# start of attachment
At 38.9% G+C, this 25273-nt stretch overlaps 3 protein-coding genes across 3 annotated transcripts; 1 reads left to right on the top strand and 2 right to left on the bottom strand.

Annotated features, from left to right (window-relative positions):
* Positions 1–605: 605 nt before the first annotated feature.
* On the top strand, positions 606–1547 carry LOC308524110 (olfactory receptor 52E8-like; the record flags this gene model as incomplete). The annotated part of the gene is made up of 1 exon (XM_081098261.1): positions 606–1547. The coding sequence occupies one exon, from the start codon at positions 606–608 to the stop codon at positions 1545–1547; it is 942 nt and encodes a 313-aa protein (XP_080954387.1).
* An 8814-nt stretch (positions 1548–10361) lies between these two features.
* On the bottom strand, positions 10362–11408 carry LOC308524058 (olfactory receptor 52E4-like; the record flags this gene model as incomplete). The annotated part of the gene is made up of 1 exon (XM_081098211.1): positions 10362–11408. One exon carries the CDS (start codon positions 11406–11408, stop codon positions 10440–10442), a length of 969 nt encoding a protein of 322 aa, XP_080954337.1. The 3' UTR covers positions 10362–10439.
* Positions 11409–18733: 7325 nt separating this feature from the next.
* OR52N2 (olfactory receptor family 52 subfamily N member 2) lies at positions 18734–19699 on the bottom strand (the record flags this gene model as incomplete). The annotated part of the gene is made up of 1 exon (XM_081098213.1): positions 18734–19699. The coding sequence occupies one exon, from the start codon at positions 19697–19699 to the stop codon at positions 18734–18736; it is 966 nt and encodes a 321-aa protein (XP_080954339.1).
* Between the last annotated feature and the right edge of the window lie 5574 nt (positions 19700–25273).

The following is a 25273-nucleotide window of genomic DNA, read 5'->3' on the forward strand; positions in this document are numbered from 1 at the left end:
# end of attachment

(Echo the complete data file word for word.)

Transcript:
At 38.9% G+C, this 25273-nt stretch overlaps 3 protein-coding genes across 3 annotated transcripts; 1 reads left to right on the top strand and 2 right to left on the bottom strand.

Annotated features, from left to right (window-relative positions):
* Positions 1–605: 605 nt before the first annotated feature.
* On the top strand, positions 606–1547 carry LOC308524110 (olfactory receptor 52E8-like; the record flags this gene model as incomplete). The annotated part of the gene is made up of 1 exon (XM_081098261.1): positions 606–1547. The coding sequence occupies one exon, from the start codon at positions 606–608 to the stop codon at positions 1545–1547; it is 942 nt and encodes a 313-aa protein (XP_080954387.1).
* An 8814-nt stretch (positions 1548–10361) lies between these two features.
* On the bottom strand, positions 10362–11408 carry LOC308524058 (olfactory receptor 52E4-like; the record flags this gene model as incomplete). The annotated part of the gene is made up of 1 exon (XM_081098211.1): positions 10362–11408. One exon carries the CDS (start codon positions 11406–11408, stop codon positions 10440–10442), a length of 969 nt encoding a protein of 322 aa, XP_080954337.1. The 3' UTR covers positions 10362–10439.
* Positions 11409–18733: 7325 nt separating this feature from the next.
* OR52N2 (olfactory receptor family 52 subfamily N member 2) lies at positions 18734–19699 on the bottom strand (the record flags this gene model as incomplete). The annotated part of the gene is made up of 1 exon (XM_081098213.1): positions 18734–19699. The coding sequence occupies one exon, from the start codon at positions 19697–19699 to the stop codon at positions 18734–18736; it is 966 nt and encodes a 321-aa protein (XP_080954339.1).
* Between the last annotated feature and the right edge of the window lie 5574 nt (positions 19700–25273).

The following is a 25273-nucleotide window of genomic DNA, read 5'->3' on the forward strand; positions in this document are numbered from 1 at the left end: